Skip to main content

Epoetin Beta use while Breastfeeding

Medically reviewed by Last updated on May 10, 2023.

Drugs containing Epoetin Beta: Mircera

Epoetin Beta Levels and Effects while Breastfeeding

Summary of Use during Lactation

Methoxy polyethylene glycol-epoetin beta is a synthetic form of erythropoietin that slowly releases the active drug, epoetin beta (recombinant human erythropoietin). Erythropoietin is a normal component of human milk. The excretion of exogenous methoxy polyethylene glycol-epoetin beta in breastmilk has not been studied; although the similar drug epoetin alfa has been studied and is considered to be acceptable during breastfeeding. Since no information is available on its use during breastfeeding, an alternate drug may be preferred, especially while nursing a newborn or preterm infant.

Drug Levels

Maternal Levels. Relevant published information on exogenous administration of epoetin beta was not found as of the revision date. However, breastmilk normally contains erythropoietin. Erythropoietin concentrations in human milk are in the range of approximately 4 to 5 units/L in the first 1 to 2 months postpartum and increase to 20 to 40 units/L by the third month and to 100 to 150 units/L by 12 months.[1]

Infant Levels. Relevant published information was not found as of the revision date.

Effects in Breastfed Infants

Enhancement of gastrointestinal tract maturation has been proposed as a function of erythropoietin in breastmilk.[1,2]

Effects on Lactation and Breastmilk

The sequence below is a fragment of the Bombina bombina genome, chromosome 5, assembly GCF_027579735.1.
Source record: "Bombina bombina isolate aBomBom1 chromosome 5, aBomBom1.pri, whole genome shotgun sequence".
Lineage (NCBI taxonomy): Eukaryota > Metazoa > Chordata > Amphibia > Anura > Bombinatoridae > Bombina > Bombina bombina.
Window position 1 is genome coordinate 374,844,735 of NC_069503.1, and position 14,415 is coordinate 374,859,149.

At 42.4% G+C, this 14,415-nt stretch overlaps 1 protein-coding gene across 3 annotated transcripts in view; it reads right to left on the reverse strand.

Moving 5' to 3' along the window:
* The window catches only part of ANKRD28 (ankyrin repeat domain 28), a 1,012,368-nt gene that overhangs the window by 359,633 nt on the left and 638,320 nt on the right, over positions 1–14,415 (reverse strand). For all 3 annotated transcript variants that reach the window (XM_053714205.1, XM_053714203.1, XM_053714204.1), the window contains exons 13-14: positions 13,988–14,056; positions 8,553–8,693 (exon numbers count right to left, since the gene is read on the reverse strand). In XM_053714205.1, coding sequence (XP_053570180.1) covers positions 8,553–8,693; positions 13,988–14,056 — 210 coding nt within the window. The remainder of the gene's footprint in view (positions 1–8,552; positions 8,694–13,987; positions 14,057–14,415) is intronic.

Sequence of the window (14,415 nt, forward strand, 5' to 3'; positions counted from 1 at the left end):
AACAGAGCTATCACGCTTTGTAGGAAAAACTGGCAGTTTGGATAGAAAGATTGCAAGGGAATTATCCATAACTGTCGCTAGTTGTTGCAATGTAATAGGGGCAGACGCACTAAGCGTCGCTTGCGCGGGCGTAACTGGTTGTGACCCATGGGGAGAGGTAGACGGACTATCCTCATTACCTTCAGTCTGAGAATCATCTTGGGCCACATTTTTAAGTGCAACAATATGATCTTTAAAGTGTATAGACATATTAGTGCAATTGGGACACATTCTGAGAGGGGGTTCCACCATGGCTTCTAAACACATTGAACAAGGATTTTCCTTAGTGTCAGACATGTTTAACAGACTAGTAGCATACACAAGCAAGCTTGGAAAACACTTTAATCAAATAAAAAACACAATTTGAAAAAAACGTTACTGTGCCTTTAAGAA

In small studies, epoetin alfa administration decreased serum prolactin in patients with amyotrophic lateral sclerosis,[3] but had no effect in normal subjects or in patients with renal failure undergoing chronic ambulatory peritoneal dialysis.[4,5] The prolactin level in a mother with established lactation may not affect her ability to breastfeed.

Alternate Drugs to Consider

Epoetin Alfa


Miller M, Iliff P, Stoltzfus RJ, Humphrey J. Breastmilk erythropoietin and mother-to-child HIV transmission through breastmilk. Lancet 2002;360:1246-8. [PubMed: 12401271]
Semba RD, Juul SE. Erythropoietin in human milk: Physiology and role in infant health. J Hum Lact 2002;18:252-61. [PubMed: 12192960]
Tokgöz B, Utas C, Dogukan A, et al. Influence of long term erythropoietin therapy on the hypothalamic-pituitary-thyroid axis in patients undergoing CAPD. Ren Fail 2002;24:315-23. [PubMed: 12166698]
Bernini GP, Mariotti F, Brogi G, et al. Effects of erythropoietin administration on prolactin secretion in normal subjects. Nephron 1993;65:522-6. [PubMed: 8302403]
Markianos M, Kosmidis ML, Sfagos C. Reductions in plasma prolactin during acute erythropoietin administration. Neuro Endocrinol Lett 2006;27:355-8. [PubMed: 16816832]

Substance Identification

Substance Name

Epoetin Beta

CAS Registry Number


Drug Class

Breast Feeding


Milk, Human

Colony-Stimulating Factors


Hematopoietic Cell Growth Factors

Disclaimer: Information presented in this database is not meant as a substitute for professional judgment. You should consult your healthcare provider for breastfeeding advice related to your particular situation. The U.S. government does not warrant or assume any liability or responsibility for the accuracy or completeness of the information on this Site.

Further information

Always consult your healthcare provider to ensure the information displayed on this page applies to your personal circumstances.